Disclosure Obligations: 5 things you need to know

As soon as an individual or company anticipates that litigation may be commenced, they are under strict obligations in relation to disclosure. There can be serious consequences if a party fails to comply with its obligations.

This article sets out the top 5 essential things you need to know about the disclosure process.

What is disclosure?

Disclosure is the process by which the parties to litigation exchange documents, whether or not the documents support or undermine that party’s case. This unique “cards on the table” approach is an essential part of the litigation process and can help promote settlement as the parties become more aware of the relative strengths / weaknesses of their case. The rules on disclosure can be found at Part 31 of the CPR.

When does the duty of disclosure begin?

The duty of disclosure is ongoing and lasts until the claim is concluded. As soon as a party is aware that litigation might be possible, it has an immediate duty to preserve all documents that may be relevant to the claim.

What documents must be disclosed?

The exact rules for disclosure of evidence will depend on the Court dealing with the specific case. However, the definition of a “document” for the purpose of disclosure is very wide and includes “any record of any description containing information”. This includes emails, text messages, WhatsApp messages, handwritten notes, images/drawings, and video footage.

Preservation of documents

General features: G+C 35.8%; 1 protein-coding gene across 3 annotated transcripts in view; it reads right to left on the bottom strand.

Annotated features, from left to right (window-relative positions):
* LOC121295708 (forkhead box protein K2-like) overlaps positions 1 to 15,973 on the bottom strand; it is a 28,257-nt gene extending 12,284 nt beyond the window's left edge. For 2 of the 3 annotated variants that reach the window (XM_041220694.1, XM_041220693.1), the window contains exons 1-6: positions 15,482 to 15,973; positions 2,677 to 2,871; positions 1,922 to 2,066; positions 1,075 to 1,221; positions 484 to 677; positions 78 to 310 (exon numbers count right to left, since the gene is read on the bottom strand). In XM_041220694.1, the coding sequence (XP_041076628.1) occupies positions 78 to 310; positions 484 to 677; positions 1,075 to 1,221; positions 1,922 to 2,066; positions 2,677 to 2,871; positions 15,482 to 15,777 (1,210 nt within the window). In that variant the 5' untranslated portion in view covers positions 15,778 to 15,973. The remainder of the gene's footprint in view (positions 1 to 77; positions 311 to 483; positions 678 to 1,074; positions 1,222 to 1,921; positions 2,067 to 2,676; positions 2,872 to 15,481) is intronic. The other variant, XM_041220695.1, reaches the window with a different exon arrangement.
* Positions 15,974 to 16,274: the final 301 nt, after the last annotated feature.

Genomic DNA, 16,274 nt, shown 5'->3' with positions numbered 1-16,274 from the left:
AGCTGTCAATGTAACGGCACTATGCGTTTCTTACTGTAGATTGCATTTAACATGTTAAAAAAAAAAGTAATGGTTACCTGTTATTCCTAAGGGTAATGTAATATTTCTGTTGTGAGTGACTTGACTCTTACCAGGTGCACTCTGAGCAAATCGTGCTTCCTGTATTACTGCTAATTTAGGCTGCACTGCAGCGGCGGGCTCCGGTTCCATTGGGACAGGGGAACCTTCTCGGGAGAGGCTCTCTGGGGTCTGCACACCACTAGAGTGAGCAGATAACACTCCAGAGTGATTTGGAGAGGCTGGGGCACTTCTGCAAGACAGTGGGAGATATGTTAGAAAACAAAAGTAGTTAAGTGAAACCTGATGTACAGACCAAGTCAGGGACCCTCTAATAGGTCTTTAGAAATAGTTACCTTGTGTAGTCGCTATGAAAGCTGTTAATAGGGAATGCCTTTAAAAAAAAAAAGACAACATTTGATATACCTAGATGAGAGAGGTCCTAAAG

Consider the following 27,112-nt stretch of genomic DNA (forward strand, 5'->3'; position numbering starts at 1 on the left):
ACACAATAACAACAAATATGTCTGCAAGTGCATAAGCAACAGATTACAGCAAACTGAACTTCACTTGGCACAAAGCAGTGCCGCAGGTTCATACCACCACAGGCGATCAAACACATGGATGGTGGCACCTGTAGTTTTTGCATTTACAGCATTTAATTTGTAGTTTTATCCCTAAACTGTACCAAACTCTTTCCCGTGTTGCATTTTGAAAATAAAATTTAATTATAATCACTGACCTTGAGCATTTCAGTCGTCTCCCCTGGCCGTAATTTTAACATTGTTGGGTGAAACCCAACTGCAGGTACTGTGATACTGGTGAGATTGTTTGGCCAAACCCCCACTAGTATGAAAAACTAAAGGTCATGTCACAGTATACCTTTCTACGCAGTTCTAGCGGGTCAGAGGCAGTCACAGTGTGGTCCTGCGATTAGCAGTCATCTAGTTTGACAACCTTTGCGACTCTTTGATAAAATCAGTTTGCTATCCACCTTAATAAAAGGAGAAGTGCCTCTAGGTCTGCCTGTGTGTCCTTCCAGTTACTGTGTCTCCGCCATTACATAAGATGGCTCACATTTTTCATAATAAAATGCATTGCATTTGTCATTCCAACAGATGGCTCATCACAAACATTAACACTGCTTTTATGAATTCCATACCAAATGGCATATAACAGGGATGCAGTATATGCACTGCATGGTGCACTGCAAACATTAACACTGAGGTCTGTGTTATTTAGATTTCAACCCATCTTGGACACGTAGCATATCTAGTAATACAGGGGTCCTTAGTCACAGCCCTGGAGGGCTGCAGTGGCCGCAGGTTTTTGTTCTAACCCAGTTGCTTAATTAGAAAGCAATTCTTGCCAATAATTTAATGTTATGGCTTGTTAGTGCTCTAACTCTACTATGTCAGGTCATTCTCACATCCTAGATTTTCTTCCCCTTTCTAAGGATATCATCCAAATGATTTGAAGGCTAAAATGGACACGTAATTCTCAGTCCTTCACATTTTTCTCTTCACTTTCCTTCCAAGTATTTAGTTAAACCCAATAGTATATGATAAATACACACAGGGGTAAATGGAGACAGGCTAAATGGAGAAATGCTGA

As stated above, parties have an obligation to preserve documents from the time that litigation is contemplated. The parties must take reasonable steps to preserve documents, and any relevant document deletion or destruction process (for example, the “disappearing messages” setting on WhatsApp) must be suspended.

Failing to comply with disclosure obligations

The duty of disclosure is strict, and the courts take it very seriously. Failure to comply with disclosure obligations can result in sanctions, including costs penalties. Further, a party who fails to disclose or permit inspection of a document may not rely on that document without the court’s permission to do so.  In a recent hearing in the ongoing dispute between Rebekah Vardy and Coleen Rooney, the court demonstrated the rigorous approach that it will take in relation to disclosure. To read more about the issues arising from disclosure in this case, click here.

For more information on complying with your disclosure obligations, contact our experienced commercial litigation team on 020 7632 4300 or make an enquiry.


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